Its also not clear who else the data might be shared with and for what specific purposes. The FAQ notes that members of the Baseline team will have access to directly identifying information (your name, street address, phone number and email), but external researchers and organizations for research will also be given access to the data albeit with the directly identifying info removed. Although, on that front, its worth pointing out that the re-identification of anonymous individuals attached tohealthdata has been demonstrated by researchers to be disturbingly easy. So the possibility that suchgranular medical data might bereattached to study participants identities in the hands of unknown third parties cannot be ruled out.
On its blog, Verily specifiesthat it will be working with partners from academia, medicine, science, patient-advocacy, engineering and design, adding: In the future, the intent is to make de-identified data from the Project Baseline study available to qualified researchers to spur new ideas across the broad ecosystem.
And even if you were to create a new Google ID just to use for Project Baseline, its rather harder to change your real-worldidentity (i.e. your real name) and thus de-link all of the online information Google might have (or be able to glean) about youbased on that rather less mutable identifier. (Something it unintentionally flags up given itcantresist linking Baselines aim with other Alphabet divisions prior efforts; a slogan for the project claims: Weve mapped the world. Now lets map human health.)
Asked whether Google might share information it has on internet users who also are participating inthe study, the woman on the Project Baseline phoneline wasnt sure. I dont believe so, she said, notingthatparticipants selected to be a part of the study can ask any questions that I cant answer at the site visit. Furthermore, You can take your head out of the ring at any time, she added. You can take your application or your enrollment and withdraw it at any time if anything doesnt sound good.
It goes without saying that Verily, a division of Googles parent company Alphabet, is a for-profit enterprise so is obviouslylooking for ways to profit from the health data that study participants will be handing it. Yet despite this rather lopsided exchange your blood, your moods and your medical records in exchange for a vague notionof some possiblefuture health benefits (for someone) it isnot committing to hand over all the data it gathers duringthe study to individual study participants, saying only that it may return information such as laboratory tests and clinical assessments, and that: We think its important to return as much of your information as possible in an ethical, responsible manner and in a format that is interesting and understandable. So, in other words, volunteers for this four-year questwont be privytoall the data Alphabets divisions will be extracting from theirperson.
Weve reached out to Verily with various questions and will update this post with any response. In a blog postabout Project Baseline, the company writes that it is focused on creating new tools to collect and organize information in ways previously not possible so that we can make the information useful describing the initiative overall as a unified effort to map human health.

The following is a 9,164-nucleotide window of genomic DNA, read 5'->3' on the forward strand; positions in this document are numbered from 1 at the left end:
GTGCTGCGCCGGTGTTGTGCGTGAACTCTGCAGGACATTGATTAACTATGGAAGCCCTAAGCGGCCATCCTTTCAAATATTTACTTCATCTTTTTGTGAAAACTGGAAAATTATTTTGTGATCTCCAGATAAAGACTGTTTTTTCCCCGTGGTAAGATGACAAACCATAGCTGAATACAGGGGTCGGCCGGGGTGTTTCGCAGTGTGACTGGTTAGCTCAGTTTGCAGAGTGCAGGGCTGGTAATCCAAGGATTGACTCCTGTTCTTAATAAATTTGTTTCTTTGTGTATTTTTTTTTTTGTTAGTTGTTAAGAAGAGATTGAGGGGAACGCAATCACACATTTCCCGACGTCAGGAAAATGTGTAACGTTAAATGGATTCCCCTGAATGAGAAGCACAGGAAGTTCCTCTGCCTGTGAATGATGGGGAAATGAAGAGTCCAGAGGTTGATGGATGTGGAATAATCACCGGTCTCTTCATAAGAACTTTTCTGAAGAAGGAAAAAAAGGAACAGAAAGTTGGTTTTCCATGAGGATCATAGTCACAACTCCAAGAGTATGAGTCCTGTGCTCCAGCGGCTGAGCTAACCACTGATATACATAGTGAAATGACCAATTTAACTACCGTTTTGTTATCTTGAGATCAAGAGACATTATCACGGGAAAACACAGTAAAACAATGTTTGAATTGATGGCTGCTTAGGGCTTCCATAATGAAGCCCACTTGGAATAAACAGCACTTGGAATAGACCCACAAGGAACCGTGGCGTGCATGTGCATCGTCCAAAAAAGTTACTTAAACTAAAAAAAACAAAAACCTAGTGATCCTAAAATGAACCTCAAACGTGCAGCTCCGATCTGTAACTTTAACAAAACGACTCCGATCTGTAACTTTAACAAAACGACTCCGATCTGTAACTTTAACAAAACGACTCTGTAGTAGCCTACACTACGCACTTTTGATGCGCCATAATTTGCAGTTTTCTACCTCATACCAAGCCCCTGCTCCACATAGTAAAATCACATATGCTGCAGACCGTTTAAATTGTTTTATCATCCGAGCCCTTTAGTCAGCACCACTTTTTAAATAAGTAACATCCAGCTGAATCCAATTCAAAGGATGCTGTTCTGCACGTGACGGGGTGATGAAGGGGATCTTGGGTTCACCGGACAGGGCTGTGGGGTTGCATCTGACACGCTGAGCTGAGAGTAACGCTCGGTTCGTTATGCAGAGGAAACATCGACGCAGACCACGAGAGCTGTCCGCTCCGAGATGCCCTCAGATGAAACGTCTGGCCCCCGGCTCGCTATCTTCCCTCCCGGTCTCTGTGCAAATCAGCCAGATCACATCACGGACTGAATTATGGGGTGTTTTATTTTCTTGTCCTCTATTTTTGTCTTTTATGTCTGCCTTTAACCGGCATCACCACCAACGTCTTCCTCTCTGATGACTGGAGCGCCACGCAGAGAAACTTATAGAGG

[T]he Project Baseline study dataset will include clinical, molecular, imaging, self-reported, behavioral, environmental, sensor and other health-related measurements. To organize this information, we are creating an infrastructure that can process multi-dimensional health data much of which have never been combined for an individual. Our vision is that this data platform can serve as a single query source and may be used for more seamless data integration and collaboration, it adds.
Alphabet/Googlehas faced controversy in the U.K. where its AI division, DeepMind unveileda big health push last year, partnering with a publicly funded National Health Service Trust to get access to patient health data in exchange for building an app. However, at the launch of the first partnership it was not made publichow many medical records were being shared with DeepMind to poweran app for hosting an NHS algorithm designed tospot the early signs of akidney condition. An FOI request subsequently revealedDeepMind had beengiven access to some 1.6 million patients health data without their knowledge or consent. Theinformation-sharing arrangementremains under investigation by U.K. data protection watchdogs.
But whileAlphabethas been able to quickly suck up vast quantitiesof medical datain the U.K. to power its ambitions for AI-enabled preventative healthcare because acash-strapped NHS isall too eager to accept the offer of free help from a high-profile, high-tech outsider,the U.S. healthcare marketplace evidently requires a different approach to outsidercorporates gaining access to medical records at scale. Lets not forgetGoogles prior attempt at generating mass adoption foran opt-in, centralized electronic medical records and health data platform of its own failed spectacularly. Seen from that angle, Project Baseline has rather more modestambitions to onlyacquire the medical records of ~10,000 US citizens albeit this project isalso couched asonly the start. Eventually we hope to expand internationally to capture health diversity on a global scale, writes Verily.